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The Bloggerhood Of The Traveling Book Tour

Yes, that's right folks The Bloggerhood Of The Traveling Book has proven so successful it's now gone on tour! Now this goes back a way. If you want to know the history of it and how I got involved you can check here and here. The condensed version is Swedish author Stieg Larsson's The Girl Who Played With Fire has been sent from Unfinished Rambler to Quirkyloon to Boom Boom Larew to me to 00dozo. And now we're spending the week sharing our thoughts on what we've read. We're reviewing in the same order. Check out the following reviews from earlier this week...

Quirkyloon - Tuesday
Boom Boom - Wednesday

Just so you know, there'll be no spoilers in my review. I'm not going to get into the plot of the book. But I will tell you how much I enjoyed it.

So how do I start this thing. Well, maybe with a question. What do you get when you cross a 90 something pound, tattooed, computer-hacking, social outcast, misfit waif of a young woman with a somewhat womanizing yet earnest, best-selling investigative journalist?

Well, you get an action-packed trilogy by Stieg Larsson comprised of The Girl With The Dragon Tatoo, The Girl Who Played With Fire and The Girl Who Kicked The Hornet's Nest - known collectively as The Millenium Series.

The character Lisbeth Salander is quite the heroine. Thank god she's fictional. If she were real she'd be one mean mo-fo. How can I best describe her? She's an introverted, tattooed, brainy, rockin', punkish goth. Sorta like Quirkyloon. Ah, no I'm just kidding. Quirky's certainly no introvert and I'm not sure if she has any tattoos - if she did it wouldn't a dragon but it might be a zombie! I digress. You know the character Abby in NCIS? Okay, now think of Abby as the clean cut, appropriately dressed one of the family. Lisbeth is her polar opposite.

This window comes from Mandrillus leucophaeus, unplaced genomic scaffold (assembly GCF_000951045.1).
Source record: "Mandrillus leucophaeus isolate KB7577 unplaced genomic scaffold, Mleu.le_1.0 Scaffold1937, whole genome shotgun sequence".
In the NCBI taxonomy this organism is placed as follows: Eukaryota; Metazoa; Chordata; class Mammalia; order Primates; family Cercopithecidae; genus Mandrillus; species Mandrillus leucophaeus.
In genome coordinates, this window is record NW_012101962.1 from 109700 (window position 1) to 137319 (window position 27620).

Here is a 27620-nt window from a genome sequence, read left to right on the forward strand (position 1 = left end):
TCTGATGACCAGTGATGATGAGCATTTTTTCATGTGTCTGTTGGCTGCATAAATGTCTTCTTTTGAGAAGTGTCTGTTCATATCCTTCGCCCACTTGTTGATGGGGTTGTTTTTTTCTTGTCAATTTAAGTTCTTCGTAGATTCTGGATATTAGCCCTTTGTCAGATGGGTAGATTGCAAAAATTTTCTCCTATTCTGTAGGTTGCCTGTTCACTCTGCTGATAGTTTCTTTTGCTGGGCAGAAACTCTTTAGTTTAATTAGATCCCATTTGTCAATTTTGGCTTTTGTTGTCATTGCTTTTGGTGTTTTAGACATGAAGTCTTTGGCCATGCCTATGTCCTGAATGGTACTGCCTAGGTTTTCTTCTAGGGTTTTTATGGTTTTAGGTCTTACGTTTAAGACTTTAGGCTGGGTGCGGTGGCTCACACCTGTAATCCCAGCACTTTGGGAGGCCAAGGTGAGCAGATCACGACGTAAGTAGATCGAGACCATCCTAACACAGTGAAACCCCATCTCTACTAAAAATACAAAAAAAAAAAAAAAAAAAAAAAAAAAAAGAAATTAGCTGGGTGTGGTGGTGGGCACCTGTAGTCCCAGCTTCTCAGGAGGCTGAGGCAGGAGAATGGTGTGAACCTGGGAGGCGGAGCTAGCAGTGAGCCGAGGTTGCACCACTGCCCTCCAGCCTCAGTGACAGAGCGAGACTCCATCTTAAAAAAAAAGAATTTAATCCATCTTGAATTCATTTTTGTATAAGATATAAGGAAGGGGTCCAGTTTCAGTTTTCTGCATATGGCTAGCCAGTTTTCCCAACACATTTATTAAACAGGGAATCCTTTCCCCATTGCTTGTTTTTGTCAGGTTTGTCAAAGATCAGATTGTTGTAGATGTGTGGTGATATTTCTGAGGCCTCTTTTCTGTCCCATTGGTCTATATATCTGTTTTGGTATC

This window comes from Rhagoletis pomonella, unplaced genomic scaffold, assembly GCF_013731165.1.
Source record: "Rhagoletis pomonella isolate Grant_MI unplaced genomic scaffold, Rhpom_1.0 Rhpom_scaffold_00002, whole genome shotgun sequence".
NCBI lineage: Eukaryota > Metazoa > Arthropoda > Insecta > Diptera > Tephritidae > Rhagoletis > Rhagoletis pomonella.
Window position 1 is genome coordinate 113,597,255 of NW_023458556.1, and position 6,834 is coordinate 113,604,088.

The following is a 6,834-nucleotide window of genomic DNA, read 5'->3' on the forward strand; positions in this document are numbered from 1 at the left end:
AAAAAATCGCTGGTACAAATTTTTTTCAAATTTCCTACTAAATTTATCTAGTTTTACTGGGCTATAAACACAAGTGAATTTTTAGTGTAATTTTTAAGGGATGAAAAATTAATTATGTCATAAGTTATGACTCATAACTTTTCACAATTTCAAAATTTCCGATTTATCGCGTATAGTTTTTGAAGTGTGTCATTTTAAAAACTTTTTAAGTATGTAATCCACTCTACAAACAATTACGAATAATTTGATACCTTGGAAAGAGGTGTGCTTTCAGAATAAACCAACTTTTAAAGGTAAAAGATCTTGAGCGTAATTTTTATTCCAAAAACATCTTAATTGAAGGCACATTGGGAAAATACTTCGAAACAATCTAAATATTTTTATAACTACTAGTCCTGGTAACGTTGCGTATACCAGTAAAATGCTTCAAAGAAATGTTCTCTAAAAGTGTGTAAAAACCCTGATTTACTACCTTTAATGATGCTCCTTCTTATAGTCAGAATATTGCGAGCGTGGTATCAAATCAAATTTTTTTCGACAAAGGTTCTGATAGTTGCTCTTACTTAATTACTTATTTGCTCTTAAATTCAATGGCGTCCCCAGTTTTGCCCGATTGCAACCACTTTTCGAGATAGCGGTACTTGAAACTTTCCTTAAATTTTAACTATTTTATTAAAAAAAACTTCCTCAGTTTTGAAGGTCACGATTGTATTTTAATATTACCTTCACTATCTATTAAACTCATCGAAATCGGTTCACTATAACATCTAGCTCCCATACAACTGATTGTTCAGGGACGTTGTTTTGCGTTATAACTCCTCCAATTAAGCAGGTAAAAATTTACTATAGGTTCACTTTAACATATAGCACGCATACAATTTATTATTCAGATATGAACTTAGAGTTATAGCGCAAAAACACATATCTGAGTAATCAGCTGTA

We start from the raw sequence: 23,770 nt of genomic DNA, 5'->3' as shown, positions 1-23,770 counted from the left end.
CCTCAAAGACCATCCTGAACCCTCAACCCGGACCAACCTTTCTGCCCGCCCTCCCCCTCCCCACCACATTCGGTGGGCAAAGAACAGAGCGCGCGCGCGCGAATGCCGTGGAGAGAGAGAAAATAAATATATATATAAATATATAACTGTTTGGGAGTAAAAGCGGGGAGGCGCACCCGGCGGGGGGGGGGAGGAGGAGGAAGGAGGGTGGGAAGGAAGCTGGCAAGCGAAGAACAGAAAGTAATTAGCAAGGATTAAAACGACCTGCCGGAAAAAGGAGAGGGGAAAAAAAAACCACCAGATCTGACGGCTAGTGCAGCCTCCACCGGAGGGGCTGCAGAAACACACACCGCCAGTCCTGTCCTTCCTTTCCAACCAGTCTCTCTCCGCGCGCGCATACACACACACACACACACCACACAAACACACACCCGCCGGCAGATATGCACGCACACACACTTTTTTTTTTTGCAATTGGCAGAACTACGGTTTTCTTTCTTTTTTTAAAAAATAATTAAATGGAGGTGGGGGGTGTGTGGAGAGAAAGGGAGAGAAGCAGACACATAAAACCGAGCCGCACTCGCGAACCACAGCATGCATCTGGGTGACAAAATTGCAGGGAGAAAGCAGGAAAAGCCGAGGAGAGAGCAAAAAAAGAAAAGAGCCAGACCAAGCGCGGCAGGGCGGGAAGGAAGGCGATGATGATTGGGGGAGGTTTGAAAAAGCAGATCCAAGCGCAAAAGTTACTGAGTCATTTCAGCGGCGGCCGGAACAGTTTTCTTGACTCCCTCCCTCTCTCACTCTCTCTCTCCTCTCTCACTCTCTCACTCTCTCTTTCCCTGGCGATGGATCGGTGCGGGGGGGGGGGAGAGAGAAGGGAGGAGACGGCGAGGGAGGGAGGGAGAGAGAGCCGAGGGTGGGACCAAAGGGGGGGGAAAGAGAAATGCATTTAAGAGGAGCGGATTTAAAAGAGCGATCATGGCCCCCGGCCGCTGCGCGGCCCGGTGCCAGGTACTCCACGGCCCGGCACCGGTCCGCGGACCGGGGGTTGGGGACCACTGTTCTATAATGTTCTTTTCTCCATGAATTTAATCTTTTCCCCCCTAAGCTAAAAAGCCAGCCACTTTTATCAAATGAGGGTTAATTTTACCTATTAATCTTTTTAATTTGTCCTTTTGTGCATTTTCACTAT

Not a reasonable facsimile

I have to say that while the first of these stories has been around for some time I always thought these were "chick books", you know maybe like a new version of Harlequin Romance novels. Something womany, right? Boy, was I wrong. And I had no idea there was a trilogy or that each of these books has been made into a movie.

It's hard to mention The Girl Who Played With Fire without mentioning the other two as the storyline carries across the three books. But thank God they're individual books. With each coming in at just over 600 pages can you imaging trying to carry the whole she-bang along in one volume to read every time you had to go to the toilet?

The Girl Who Played With Fire is a "page turner" just like the other two. Primed by the first volume, I dove right into it and was done in a matter of days.

With a background in journalism myself, I enjoyed how the storyline combined prying, comprehensive, investigative journalism techniques undertaken by main character Mikael Blomkvist with the computer-savvy, take-no-prisoners character he shares the novel with, Lisbeth Salander.

I also enjoyed Blomkvist's approach to the ladies. He seemed to know just what his women's wants and desires were and just how to address them to their satisfaction, if you know what I mean. I don't mean to brag but he kinda reminded me of myself in that way. Hey, I pride myself on knowing when to turn down the volume on the football game or when to change my socks after a couple of days. I'm thoughtful and considerate like that.

Anyway, the book weaves all this against an ongoing theme of social injustice vis-a-vis the treatment of women in society.

And there's the matter of ethics, what's right and wrong, be it journalistic research, a police investigation, cold-war espionage, computer theft, revenge and retribution and, yes, even love.

Larsson died of a heart attack at the age of 50, prior to these novels being published. It is said he left three-fourths of a fourth book on his computer and the synopses for a fifth and a sixth book which he intended to include in a total of ten books. How unfortunate his passing. If he had managed to complete the rest then I'd rush right out and snap them up.